What is a thyroid lobectomy?

A thyroid lobectomy, also known as a diagnostic lobectomy, is a surgery which involves removing approximately half of the thyroid gland to treat or diagnose thyroid cancer. During the procedure, your doctor will remove the portion of the thyroid that contains a suspicious nodule.

Who is a candidate for a thyroid lobectomy

A thyroid lobectomy is most effective on patients who have small to intermediate size (up to 1.75 inches) papillary thyroid cancers.

Risks associated with a thyroid lobectomy

A thyroid lobectomy is a complex procedure that requires an experienced surgical team. Complications that may occur include:

  • Heavy bleeding
  • Infection
  • Adverse reaction to anesthesia
  • Nerve damage to laryngeal nerves
  • Damage to the parathyroid glands

What to expect during a thyroid lobectomy

A thyroid lobectomy is an inpatient procedure that requires an overnight hospital stay. You will be instructed to avoid eating or drinking anything after midnight the day before the procedure. Once in the hospital, you will be given general anesthesia, so you sleep through the procedure.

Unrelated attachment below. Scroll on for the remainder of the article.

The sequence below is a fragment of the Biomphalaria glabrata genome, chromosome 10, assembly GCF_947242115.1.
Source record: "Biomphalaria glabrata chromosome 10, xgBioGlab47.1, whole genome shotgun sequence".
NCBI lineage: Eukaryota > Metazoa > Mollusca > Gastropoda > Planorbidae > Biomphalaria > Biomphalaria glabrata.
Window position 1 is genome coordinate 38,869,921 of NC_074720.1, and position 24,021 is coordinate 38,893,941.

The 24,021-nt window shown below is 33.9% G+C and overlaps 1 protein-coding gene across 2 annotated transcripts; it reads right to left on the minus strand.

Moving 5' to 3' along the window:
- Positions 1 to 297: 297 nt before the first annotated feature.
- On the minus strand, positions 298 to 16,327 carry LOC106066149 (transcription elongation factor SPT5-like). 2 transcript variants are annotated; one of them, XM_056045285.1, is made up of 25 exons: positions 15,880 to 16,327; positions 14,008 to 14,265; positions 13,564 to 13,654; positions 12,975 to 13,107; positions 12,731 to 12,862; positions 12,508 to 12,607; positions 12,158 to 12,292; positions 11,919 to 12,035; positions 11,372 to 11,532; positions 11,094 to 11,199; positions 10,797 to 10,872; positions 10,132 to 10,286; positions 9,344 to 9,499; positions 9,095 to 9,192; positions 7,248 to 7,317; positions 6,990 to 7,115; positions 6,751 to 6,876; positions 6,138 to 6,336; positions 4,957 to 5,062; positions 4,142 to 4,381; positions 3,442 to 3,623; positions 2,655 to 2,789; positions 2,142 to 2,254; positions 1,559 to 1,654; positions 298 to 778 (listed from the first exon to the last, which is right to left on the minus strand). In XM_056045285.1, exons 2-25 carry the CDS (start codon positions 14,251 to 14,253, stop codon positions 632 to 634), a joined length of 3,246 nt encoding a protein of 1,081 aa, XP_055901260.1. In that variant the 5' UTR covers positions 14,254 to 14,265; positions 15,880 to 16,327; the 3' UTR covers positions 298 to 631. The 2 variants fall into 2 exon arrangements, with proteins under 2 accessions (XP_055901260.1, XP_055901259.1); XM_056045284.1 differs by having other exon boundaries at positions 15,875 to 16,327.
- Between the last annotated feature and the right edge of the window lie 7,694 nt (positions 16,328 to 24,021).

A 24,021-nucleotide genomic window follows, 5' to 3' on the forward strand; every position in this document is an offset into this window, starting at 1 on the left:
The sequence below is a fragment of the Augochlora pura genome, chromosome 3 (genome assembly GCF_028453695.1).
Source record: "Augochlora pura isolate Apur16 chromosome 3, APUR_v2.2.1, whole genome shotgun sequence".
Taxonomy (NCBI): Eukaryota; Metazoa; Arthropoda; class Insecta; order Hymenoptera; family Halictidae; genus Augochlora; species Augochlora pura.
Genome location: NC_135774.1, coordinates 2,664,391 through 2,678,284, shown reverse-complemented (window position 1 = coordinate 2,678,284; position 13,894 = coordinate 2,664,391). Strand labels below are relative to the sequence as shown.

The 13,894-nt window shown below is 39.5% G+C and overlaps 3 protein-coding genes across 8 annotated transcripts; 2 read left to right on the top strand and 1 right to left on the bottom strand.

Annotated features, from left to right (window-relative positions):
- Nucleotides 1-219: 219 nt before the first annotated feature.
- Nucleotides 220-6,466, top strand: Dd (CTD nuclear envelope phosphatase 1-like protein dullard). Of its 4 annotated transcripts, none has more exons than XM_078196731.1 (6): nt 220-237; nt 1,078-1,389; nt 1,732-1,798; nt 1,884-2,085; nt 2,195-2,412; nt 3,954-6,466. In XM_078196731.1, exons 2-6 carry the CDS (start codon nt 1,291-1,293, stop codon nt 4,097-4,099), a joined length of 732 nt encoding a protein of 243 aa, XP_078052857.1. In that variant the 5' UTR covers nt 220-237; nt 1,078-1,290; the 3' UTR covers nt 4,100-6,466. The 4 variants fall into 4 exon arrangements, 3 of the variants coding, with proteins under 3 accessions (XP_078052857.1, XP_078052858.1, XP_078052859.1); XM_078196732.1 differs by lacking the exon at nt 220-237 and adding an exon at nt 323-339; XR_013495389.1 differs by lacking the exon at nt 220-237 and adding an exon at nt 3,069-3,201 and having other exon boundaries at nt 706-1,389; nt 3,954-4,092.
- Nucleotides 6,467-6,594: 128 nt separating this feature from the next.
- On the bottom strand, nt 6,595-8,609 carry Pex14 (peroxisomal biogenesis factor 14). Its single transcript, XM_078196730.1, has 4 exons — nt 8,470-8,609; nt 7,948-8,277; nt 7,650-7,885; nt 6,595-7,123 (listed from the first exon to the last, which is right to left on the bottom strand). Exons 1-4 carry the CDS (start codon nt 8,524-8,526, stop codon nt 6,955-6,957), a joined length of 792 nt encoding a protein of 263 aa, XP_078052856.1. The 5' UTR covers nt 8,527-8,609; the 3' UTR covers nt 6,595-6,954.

During the surgery, your doctor will make a small incision in the lower neck and carefully remove the portion of the gland that has the suspicious tumor. Due to the complexity of the procedure and the area where the thyroid is located, the entire procedure will take approximately two hours.

After the procedure, you will be moved into a recovery room for monitoring. Once you are stable, you will be moved to a regular hospital room. Once you are stable, you may be discharged — typically 1-2 days after surgery.

In some cases, your doctor may perform a “frozen section”. This involves taking a biopsy of the nodule while you are under anesthesia. A pathologist will examine the thyroid nodule for cancer to make a diagnosis. If cancer is found on the frozen section, you doctor may then perform a total thyroidectomy.

Recovery after a thyroid lobectomy

Although most patients can resume their daily activities after discharge from the hospital, you should wait at least 10 days before participating in any strenuous activity.

Your doctor will give you detailed instructions when you leave that may include:

  • Pain management - you may feel sore after the procedure for up to a week. You can take OTC pain medications, but if those don’t alleviate the pain, call your doctor to request a prescription pain medication.
  • Treating hyperthyroidism - some patients develop hypothyroidism after a thyroid lobectomy. If this occurs, you will be prescribed a medication that balances your hormone levels.
  • Supplements you may need - if you have low calcium level, your doctor may recommend taking supplements.

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